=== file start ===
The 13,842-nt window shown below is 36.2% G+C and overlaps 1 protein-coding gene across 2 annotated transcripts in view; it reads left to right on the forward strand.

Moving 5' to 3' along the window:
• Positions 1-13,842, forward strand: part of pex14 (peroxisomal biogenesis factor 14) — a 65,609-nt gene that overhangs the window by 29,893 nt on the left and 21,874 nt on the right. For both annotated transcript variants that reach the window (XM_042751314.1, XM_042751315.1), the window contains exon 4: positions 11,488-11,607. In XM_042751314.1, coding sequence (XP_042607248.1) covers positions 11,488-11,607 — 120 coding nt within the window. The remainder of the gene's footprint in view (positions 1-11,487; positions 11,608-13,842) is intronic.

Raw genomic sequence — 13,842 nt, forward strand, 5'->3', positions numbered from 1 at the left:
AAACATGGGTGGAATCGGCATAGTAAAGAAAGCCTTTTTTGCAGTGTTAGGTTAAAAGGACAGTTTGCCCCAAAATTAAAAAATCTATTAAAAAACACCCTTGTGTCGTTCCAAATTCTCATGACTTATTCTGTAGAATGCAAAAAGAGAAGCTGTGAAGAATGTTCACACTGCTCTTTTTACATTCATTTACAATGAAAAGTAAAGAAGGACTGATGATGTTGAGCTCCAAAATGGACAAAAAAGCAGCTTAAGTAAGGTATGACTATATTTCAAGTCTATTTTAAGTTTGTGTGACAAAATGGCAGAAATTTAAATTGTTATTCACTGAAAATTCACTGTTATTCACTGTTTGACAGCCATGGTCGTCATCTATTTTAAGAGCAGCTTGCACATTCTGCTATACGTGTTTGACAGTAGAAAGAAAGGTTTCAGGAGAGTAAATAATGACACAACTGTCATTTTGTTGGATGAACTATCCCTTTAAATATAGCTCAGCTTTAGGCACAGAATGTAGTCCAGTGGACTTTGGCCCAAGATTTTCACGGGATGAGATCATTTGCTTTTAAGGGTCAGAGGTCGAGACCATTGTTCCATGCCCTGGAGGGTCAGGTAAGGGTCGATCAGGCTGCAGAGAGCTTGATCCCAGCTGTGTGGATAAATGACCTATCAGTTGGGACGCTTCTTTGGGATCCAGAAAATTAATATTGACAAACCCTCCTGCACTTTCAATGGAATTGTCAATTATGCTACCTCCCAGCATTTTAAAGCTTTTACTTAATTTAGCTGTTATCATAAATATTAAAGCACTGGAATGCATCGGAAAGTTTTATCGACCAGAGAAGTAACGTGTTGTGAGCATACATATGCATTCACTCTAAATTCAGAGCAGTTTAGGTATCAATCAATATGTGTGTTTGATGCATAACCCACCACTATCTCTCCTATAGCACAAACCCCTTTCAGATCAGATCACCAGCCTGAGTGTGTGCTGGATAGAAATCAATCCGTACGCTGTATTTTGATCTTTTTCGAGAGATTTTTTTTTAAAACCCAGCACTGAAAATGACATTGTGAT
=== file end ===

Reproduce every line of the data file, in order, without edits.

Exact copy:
The 13,842-nt window shown below is 36.2% G+C and overlaps 1 protein-coding gene across 2 annotated transcripts in view; it reads left to right on the forward strand.

Moving 5' to 3' along the window:
• Positions 1-13,842, forward strand: part of pex14 (peroxisomal biogenesis factor 14) — a 65,609-nt gene that overhangs the window by 29,893 nt on the left and 21,874 nt on the right. For both annotated transcript variants that reach the window (XM_042751314.1, XM_042751315.1), the window contains exon 4: positions 11,488-11,607. In XM_042751314.1, coding sequence (XP_042607248.1) covers positions 11,488-11,607 — 120 coding nt within the window. The remainder of the gene's footprint in view (positions 1-11,487; positions 11,608-13,842) is intronic.

Raw genomic sequence — 13,842 nt, forward strand, 5'->3', positions numbered from 1 at the left:
AAACATGGGTGGAATCGGCATAGTAAAGAAAGCCTTTTTTGCAGTGTTAGGTTAAAAGGACAGTTTGCCCCAAAATTAAAAAATCTATTAAAAAACACCCTTGTGTCGTTCCAAATTCTCATGACTTATTCTGTAGAATGCAAAAAGAGAAGCTGTGAAGAATGTTCACACTGCTCTTTTTACATTCATTTACAATGAAAAGTAAAGAAGGACTGATGATGTTGAGCTCCAAAATGGACAAAAAAGCAGCTTAAGTAAGGTATGACTATATTTCAAGTCTATTTTAAGTTTGTGTGACAAAATGGCAGAAATTTAAATTGTTATTCACTGAAAATTCACTGTTATTCACTGTTTGACAGCCATGGTCGTCATCTATTTTAAGAGCAGCTTGCACATTCTGCTATACGTGTTTGACAGTAGAAAGAAAGGTTTCAGGAGAGTAAATAATGACACAACTGTCATTTTGTTGGATGAACTATCCCTTTAAATATAGCTCAGCTTTAGGCACAGAATGTAGTCCAGTGGACTTTGGCCCAAGATTTTCACGGGATGAGATCATTTGCTTTTAAGGGTCAGAGGTCGAGACCATTGTTCCATGCCCTGGAGGGTCAGGTAAGGGTCGATCAGGCTGCAGAGAGCTTGATCCCAGCTGTGTGGATAAATGACCTATCAGTTGGGACGCTTCTTTGGGATCCAGAAAATTAATATTGACAAACCCTCCTGCACTTTCAATGGAATTGTCAATTATGCTACCTCCCAGCATTTTAAAGCTTTTACTTAATTTAGCTGTTATCATAAATATTAAAGCACTGGAATGCATCGGAAAGTTTTATCGACCAGAGAAGTAACGTGTTGTGAGCATACATATGCATTCACTCTAAATTCAGAGCAGTTTAGGTATCAATCAATATGTGTGTTTGATGCATAACCCACCACTATCTCTCCTATAGCACAAACCCCTTTCAGATCAGATCACCAGCCTGAGTGTGTGCTGGATAGAAATCAATCCGTACGCTGTATTTTGATCTTTTTCGAGAGATTTTTTTTTAAAACCCAGCACTGAAAATGACATTGTGAT